BLM outlines wild horse and burro management options

The Bureau of Land Management has provided Congress with a report detailing four options to deal with growing populations of wild horses and burros on BLM lands. Congress demanded a new horse and burro management plan last month, including a mandate in the omnibus appropriations bill after the BLM failed to produce a plan that was originally requested in the fiscal year 2017 spending bill.

Legally-defined “wild” horses and burro herds can degrade western rangelands as they deplete water sources, overgraze vegetation and displace native wildlife.

The national Appropriate Management Level (AML), or the number of horses and burros the rangeland can ecologically support, is 26,715 animals. According to the report, the BLM estimated there were nearly 83,000 wild horses and burros on the range at the end of 2017. The expanding overpopulation of horses and burros has frustrated the agency and Congress for years.

The BLM conducts gathers to remove excess horses and burros and houses them off-range to be adopted or sold with limitations. Congress currently restricts the euthanasia and sale of the animals. If an animal is not sold or adopted, it remains under BLM care for its lifetime. The BLM spent nearly 60 percent of its FY2017 budget caring for more than 46,000 horses and burros in holding, costing taxpayers nearly $50 million.

Each of the four options outlined in the report provide plans for on- and off-range management to reach the national AML. The “factors of success” for each plan vary but include potential changes to funding levels, legislation and National Environmental Policy Act requirements. The BLM does not identify a preferred option.

Option 1:

The first option aims to achieve the national AML in eight years by continuing gathers, using fertility control and transferring off-range horses and burros into private care. Animals not transferred would be sold without limitation or euthanized, as authorized by the Wild Free-Roaming Horse and Burro Act of 1971. Selling without limitation or euthanasia, however, have been prohibited since 2010 by language in appropriations bills, so implementing this plan requires that Congress remove these prohibitions.

Costs for Option 1 are estimated to be $115 million every year between FY2019 to FY2021 as the BLM administers the program. Costs are expected to decrease after FY2021 as the number of horses and burros in off-range holding decreases.

Option 2

Option 2 focuses on achieving AML in 10 years by using contraceptive fertility control treatments, such as Porcine Zona Pellucida (PZP) and continued on-range gathers. Under this option, the number of horses and burros in holding facilities will increase, so the BLM will need to secure more low-cost open pasture housing for excess animals.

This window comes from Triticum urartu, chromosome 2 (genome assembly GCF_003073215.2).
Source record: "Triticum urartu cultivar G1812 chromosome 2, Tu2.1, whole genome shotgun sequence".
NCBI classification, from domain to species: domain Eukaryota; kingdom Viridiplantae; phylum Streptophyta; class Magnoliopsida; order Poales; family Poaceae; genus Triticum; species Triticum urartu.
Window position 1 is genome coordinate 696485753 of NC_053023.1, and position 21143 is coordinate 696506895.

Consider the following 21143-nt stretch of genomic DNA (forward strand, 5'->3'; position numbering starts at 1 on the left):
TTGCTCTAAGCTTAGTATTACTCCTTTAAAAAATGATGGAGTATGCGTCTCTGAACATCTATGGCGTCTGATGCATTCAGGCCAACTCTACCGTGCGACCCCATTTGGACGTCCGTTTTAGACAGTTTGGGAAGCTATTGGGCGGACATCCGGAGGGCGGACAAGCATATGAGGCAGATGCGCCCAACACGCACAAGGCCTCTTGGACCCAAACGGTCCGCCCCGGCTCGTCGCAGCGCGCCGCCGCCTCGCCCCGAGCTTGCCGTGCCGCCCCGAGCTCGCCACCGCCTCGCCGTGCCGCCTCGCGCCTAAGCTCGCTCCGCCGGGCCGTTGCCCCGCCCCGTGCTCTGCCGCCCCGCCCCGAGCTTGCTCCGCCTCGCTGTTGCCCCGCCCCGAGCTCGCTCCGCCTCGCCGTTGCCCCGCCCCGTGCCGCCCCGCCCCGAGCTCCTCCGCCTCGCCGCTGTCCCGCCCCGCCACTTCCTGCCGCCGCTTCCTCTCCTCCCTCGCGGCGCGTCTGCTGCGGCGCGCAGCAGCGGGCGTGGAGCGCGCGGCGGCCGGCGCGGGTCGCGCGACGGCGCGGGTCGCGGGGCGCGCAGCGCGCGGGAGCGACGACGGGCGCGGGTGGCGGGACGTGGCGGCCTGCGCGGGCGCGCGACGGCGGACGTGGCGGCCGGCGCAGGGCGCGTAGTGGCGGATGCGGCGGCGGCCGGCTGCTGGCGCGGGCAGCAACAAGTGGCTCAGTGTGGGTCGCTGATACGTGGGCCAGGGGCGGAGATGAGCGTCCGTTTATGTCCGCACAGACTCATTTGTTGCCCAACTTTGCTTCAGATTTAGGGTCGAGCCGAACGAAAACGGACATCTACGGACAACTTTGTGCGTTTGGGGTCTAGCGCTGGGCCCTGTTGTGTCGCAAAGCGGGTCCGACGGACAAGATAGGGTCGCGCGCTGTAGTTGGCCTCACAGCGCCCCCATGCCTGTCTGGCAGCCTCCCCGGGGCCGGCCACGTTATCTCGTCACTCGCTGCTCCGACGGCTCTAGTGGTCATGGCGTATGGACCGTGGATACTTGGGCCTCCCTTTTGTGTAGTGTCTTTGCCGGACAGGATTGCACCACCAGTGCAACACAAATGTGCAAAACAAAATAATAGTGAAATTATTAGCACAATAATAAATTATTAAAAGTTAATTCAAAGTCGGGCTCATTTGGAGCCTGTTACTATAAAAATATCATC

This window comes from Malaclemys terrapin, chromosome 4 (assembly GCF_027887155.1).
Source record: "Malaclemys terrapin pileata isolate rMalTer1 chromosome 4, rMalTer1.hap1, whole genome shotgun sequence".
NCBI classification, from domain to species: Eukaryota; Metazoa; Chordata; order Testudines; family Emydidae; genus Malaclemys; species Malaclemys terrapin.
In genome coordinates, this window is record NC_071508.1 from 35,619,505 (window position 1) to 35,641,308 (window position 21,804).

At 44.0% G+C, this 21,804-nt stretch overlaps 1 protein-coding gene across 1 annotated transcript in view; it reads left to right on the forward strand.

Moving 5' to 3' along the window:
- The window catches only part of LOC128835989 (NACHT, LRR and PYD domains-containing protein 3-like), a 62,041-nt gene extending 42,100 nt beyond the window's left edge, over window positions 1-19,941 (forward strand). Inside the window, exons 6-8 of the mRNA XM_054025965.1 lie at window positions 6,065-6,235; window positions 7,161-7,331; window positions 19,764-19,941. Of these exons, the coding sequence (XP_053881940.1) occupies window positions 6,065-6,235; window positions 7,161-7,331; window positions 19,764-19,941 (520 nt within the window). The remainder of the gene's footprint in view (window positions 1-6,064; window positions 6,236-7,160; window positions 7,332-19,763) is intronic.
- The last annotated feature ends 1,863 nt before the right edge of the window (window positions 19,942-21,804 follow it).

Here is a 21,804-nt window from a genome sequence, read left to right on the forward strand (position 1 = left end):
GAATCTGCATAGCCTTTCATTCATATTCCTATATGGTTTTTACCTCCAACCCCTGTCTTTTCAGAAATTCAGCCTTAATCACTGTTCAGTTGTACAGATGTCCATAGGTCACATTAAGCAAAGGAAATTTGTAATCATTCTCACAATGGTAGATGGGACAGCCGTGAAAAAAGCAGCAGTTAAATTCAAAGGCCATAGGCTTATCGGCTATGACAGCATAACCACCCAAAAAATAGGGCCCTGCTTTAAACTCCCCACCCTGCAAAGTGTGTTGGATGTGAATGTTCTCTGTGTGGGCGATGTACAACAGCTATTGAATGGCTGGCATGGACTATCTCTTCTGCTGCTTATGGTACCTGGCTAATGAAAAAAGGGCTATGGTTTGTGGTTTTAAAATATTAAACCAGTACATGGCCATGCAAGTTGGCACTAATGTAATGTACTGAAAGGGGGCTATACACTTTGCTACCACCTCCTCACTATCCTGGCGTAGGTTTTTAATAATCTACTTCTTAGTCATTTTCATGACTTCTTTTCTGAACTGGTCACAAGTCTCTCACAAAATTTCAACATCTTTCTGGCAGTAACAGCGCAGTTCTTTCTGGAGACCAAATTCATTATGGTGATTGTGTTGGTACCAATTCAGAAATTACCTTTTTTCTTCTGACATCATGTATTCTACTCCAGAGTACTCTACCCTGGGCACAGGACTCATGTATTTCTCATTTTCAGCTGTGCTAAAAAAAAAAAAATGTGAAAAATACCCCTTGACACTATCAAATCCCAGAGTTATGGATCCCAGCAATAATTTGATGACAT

The cost for Option 2 will vary depending on partner agreements and additional pasture prices, though the BLM estimates costs at $116 million in FY 2019 and increasing to $248 million in FY 2027.

Option 3:

This option plans to achieve AML in six years by conducting intensive gathers and using permanent sterilization procedures in key areas to reduce on-range populations and population growth. This option also allows time for the development of an effective, easy to administer, and long-term fertility control treatment which would reduce the need for gathers. Available fertility control treatments, including PZP, must be administered annually to be effective.

This option would also establish an adoption incentive of $1,000 per animal to help defray the costs of owning a horse or burro.

The BLM estimates costs for this option will be $133 million in FY 2019 and will increase to $147 million in FY 2023. In the event an improved fertility control method is developed, costs are expected to decrease.

Option 4:

This option involves the use of intensive gathers and permanent sterilization to reach AML in 12 years. Gathers and sterilization procedures would be used in the first six years, allowing time research to develop a long-term fertility control treatment reducing the need for permanent sterilization. Most of the sterilized horses and burros would be returned to the range to minimize the growth in off-range holding costs. The option also establishes a $1,000 adoption incentive program.

The BLM estimates costs for this option would increase from $135 million in FY 2018 to $143 million in FY 2023. Costs are expected to decrease as horses and burros in off-range facilities reach natural lifespan limits and if a more efficient fertility control treatment is developed.

All four options call on Congress to categorically exclude certain wild horse and burro management activities from requiring an environmental assessment to comply with the National Environmental Policy Act. Currently, this analysis is required for every planned wild horse gather, administering of fertility control and management activities. The BLM says that with categorical exclusions the “completion of NEPA review would be much more efficient and timely.”

TWS, alongside the National Horse and Rangeland Management Coalition, has led efforts in recent years to improve the management of wild horses and burros to ensure healthy rangelands and wildlife.  TWS and the coalition participated in the National Wild Horse and Burro Summit last August, and regularly provide written testimony to the National Wild Horse and Burro Advisory Board encouraging the use of all available management options to reduce on-range horse and burro populations.  The advisory board’s last meeting was in October 2017, and the board’s March 2018 meeting was postponed.

Read TWS’ position statement on Feral Horses and Burros in North America.

Header Image: The BLM has provided multiple management options to Congress to address wild horse and burro populations on western rangelands. ©BLM